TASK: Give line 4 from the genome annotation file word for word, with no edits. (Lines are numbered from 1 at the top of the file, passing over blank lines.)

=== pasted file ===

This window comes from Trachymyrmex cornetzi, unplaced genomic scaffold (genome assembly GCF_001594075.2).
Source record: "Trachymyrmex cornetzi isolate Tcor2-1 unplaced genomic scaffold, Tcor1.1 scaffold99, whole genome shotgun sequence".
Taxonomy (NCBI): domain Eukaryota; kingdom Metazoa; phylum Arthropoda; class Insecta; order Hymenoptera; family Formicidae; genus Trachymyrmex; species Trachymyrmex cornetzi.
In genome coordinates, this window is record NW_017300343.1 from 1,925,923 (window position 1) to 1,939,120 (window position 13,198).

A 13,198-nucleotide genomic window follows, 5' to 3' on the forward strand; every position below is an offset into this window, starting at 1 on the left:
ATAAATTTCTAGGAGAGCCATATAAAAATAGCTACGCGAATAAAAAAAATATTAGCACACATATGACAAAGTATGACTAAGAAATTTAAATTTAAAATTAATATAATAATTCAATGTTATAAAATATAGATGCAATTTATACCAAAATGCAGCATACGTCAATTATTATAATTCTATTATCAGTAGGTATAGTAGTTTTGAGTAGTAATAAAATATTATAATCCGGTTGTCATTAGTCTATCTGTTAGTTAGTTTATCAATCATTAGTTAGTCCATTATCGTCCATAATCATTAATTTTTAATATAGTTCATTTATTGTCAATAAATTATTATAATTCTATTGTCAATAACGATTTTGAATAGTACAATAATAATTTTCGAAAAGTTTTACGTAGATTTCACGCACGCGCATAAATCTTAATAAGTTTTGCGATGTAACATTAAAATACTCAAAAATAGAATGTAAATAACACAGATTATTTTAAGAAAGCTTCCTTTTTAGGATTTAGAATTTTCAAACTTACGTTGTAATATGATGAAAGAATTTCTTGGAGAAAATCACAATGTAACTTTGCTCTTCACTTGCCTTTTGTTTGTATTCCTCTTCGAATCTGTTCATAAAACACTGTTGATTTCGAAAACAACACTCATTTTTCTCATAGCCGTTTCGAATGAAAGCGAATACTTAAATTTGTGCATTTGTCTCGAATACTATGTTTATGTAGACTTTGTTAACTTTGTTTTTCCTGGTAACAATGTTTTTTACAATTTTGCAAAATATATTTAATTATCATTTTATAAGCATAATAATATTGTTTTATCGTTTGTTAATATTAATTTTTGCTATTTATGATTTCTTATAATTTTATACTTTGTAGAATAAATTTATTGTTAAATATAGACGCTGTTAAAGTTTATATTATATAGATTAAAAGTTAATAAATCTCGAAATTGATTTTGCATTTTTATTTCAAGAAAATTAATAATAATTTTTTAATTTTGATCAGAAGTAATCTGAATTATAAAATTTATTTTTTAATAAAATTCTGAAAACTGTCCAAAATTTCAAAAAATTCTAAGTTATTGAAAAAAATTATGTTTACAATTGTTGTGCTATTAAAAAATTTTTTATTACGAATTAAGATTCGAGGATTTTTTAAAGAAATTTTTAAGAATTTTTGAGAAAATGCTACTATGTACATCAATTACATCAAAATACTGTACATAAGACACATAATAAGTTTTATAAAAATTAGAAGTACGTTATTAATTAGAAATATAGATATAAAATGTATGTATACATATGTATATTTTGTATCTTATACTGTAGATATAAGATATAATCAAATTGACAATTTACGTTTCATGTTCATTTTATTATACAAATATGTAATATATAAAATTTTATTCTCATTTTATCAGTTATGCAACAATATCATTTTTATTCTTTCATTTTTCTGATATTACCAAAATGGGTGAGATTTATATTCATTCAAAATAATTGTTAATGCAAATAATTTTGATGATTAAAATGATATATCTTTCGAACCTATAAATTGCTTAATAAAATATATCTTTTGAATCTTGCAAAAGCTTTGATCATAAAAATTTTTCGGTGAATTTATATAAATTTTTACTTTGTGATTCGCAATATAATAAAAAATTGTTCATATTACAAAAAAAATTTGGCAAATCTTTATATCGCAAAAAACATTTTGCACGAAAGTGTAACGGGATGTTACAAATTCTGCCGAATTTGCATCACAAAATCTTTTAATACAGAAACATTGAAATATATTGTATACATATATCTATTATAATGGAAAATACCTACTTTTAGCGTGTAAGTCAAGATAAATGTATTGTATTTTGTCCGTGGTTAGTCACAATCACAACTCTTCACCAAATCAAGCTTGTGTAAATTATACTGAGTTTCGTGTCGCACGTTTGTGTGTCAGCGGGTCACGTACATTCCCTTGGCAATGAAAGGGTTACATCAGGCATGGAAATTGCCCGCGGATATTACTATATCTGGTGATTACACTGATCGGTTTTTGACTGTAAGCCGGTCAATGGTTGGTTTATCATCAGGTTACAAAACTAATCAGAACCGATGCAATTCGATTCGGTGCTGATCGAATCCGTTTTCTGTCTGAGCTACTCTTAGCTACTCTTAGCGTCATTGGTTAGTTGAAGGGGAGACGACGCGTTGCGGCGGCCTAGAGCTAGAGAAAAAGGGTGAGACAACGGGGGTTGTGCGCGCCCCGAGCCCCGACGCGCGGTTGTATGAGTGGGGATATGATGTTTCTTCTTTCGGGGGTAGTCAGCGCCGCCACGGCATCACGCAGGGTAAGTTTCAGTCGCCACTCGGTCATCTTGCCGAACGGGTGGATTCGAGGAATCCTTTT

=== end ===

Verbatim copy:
In genome coordinates, this window is record NW_017300343.1 from 1,925,923 (window position 1) to 1,939,120 (window position 13,198).